Mark Liberman at the Log has a very interesting post about the common origin of prepositions (and postpositions), verbal prefixes, and adverbs in the Indo-European languages, quoting Virginia Anne Goetz’s 2006 dissertation, “The development of Proto-Indo-European local adverbs into Germanic prepositions and verbal elements” (O = object; see Mark’s post for other explanations):
In the initial stage of its development, PIE x was a free constituent in a functional language. Its role was to add a place adverb (xv) modality to a sentence. Often it related a case-bearing object to a verb. In the sequence OxV, for example, O ( – village) might be in the locative case and x would provide additional place adverb information to relate O to V (= go):
the village – toward, within, into, through, around, etc. – go.
From this earliest stage, there were innovations which related x to the object or to the verb. Sanskrit and Hittite are considered to be the most conservative in terms of these developments. There are in these languages some recurring expressions in which x appears to have an attachment to a case-bearing object as an O-x, so that Sanskrit and Hittite may be seen to be on the cusp of developing x as a case assigner. […] In these languages, x was mostly xv (a free adverb of place) or part of an OxV. In the latter, the role of x is ambiguous in terms of [verb proclivity] versus [object proclivity].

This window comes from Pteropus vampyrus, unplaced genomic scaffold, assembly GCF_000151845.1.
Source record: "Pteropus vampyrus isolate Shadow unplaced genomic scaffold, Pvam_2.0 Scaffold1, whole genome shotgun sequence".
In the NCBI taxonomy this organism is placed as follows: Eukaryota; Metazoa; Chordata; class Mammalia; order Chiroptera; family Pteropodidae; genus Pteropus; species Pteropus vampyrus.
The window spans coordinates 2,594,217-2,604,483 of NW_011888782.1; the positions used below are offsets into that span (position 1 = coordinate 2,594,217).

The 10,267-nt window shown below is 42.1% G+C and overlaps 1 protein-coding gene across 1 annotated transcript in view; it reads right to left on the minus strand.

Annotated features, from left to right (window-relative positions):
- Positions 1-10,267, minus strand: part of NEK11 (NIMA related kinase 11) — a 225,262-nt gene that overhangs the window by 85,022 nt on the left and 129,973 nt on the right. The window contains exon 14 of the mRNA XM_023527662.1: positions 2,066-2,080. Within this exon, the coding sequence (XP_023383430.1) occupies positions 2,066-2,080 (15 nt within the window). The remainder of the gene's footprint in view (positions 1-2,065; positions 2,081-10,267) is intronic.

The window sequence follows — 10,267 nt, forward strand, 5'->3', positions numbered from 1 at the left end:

The most innovative in terms of x development are Latin and Greek. While there is still some relic structure, especially in older Greek, the “classical” stages of these languages have b.xv (bound verbal prefix), x-O (“preposition”) and xv (“adverb”).
The early Germanic languages, and hence reconstructed Proto-Germanic, fall between the extremes of the conservative (Hittite, Sanskrit) and the innovative (Latin, Greek). While Germanic has a group of b.xv’s and sets of x-O, it still retains x’s that are ambiguous.
There’s plenty of other meaty historical stuff there; Mark’s conclusion:
From PIE to the present day, the consistent driver of change in this arena has been re-analysis — typically, syntactic re-interpretation of a functional relationship. Sometimes this is simply re-parsing of an ambiguous sequence, as when O x V was interpreted as O x-V. And sometimes it’s a simplification of a more complex structure, as when by cause that S becomes simply because S.
I don’t have strong opinions about whether the different functional and structural relations involved should be terminologically split or lumped or both — but I think that Geoff [Pullum] makes a good case for seeing the complex usage patterns of words like in, from, and because as variations on a single grammatical theme.
Makes sense to me.